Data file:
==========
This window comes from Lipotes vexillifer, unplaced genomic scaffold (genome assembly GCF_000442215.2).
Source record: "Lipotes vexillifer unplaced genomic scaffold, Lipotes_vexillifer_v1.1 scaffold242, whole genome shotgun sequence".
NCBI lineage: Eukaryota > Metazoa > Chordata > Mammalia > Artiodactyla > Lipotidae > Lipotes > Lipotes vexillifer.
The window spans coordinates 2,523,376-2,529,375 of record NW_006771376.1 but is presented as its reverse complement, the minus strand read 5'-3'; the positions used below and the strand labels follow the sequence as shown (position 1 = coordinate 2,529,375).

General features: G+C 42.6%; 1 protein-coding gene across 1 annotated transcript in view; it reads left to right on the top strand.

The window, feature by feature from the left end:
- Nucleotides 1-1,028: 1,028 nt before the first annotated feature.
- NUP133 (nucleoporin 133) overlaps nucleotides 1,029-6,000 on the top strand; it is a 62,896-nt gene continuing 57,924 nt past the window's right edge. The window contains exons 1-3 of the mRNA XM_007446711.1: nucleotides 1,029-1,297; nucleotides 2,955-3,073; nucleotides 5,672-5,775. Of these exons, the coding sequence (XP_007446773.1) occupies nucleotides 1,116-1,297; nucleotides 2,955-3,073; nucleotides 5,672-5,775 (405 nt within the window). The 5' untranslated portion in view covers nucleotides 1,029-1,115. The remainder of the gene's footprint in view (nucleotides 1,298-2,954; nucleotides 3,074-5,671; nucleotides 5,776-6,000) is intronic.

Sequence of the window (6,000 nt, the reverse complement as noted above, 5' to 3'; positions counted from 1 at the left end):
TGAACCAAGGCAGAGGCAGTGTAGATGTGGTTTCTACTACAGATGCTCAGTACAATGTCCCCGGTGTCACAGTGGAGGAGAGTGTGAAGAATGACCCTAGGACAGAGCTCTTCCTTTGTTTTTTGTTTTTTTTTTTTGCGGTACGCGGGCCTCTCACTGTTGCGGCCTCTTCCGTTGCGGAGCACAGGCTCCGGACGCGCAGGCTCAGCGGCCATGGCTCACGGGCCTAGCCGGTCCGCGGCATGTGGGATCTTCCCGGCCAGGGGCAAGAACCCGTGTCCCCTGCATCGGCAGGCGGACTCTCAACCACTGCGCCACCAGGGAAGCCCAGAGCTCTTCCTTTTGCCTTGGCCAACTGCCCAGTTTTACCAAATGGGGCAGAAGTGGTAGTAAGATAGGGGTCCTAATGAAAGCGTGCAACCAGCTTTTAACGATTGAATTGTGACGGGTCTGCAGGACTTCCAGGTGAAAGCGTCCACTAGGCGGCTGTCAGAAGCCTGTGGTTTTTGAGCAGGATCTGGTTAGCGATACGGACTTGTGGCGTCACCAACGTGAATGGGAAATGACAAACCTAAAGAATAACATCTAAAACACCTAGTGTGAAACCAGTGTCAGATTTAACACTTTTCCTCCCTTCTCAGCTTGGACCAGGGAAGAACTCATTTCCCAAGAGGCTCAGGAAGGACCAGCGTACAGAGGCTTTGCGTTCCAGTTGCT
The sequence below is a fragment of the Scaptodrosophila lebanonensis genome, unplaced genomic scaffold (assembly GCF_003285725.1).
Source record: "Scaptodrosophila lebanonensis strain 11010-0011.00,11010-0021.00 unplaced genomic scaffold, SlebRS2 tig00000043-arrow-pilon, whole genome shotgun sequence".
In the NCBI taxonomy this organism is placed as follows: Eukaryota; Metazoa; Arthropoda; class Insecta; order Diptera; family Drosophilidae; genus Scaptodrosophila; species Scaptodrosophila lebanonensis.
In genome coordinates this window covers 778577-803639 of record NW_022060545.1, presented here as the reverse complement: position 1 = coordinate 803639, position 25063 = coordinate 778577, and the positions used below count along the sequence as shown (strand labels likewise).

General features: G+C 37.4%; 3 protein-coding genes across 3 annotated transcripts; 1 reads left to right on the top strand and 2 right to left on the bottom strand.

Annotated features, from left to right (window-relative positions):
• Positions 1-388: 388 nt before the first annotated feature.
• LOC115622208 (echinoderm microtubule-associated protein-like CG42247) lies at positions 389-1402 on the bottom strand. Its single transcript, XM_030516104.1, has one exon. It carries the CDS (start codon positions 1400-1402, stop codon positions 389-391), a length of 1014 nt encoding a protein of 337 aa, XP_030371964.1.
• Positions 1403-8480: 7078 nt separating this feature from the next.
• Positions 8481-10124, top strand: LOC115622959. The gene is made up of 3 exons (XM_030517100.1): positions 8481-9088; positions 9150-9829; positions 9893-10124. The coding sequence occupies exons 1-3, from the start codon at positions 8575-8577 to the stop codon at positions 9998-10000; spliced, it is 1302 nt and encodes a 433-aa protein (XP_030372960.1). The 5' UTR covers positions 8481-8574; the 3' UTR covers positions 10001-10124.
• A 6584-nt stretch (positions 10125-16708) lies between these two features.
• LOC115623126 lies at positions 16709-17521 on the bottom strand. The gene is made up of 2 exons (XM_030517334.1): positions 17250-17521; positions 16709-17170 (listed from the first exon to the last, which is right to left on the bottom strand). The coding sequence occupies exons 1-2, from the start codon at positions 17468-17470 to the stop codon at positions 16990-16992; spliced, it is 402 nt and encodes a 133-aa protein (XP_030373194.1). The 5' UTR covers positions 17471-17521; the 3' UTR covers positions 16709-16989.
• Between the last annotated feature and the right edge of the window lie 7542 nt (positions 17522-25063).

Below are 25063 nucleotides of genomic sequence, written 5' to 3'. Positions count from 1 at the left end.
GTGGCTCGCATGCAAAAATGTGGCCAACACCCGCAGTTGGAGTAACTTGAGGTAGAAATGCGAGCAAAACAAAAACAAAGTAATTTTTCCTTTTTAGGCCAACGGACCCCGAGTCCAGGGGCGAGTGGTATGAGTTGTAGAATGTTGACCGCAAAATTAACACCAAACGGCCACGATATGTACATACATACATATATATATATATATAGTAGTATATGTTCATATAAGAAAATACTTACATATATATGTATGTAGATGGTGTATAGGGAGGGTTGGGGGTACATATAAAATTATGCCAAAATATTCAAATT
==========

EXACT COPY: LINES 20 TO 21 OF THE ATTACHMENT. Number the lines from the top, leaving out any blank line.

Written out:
• Positions 8481-10124, top strand: LOC115622959. The gene is made up of 3 exons (XM_030517100.1): positions 8481-9088; positions 9150-9829; positions 9893-10124. The coding sequence occupies exons 1-3, from the start codon at positions 8575-8577 to the stop codon at positions 9998-10000; spliced, it is 1302 nt and encodes a 433-aa protein (XP_030372960.1). The 5' UTR covers positions 8481-8574; the 3' UTR covers positions 10001-10124.
• A 6584-nt stretch (positions 10125-16708) lies between these two features.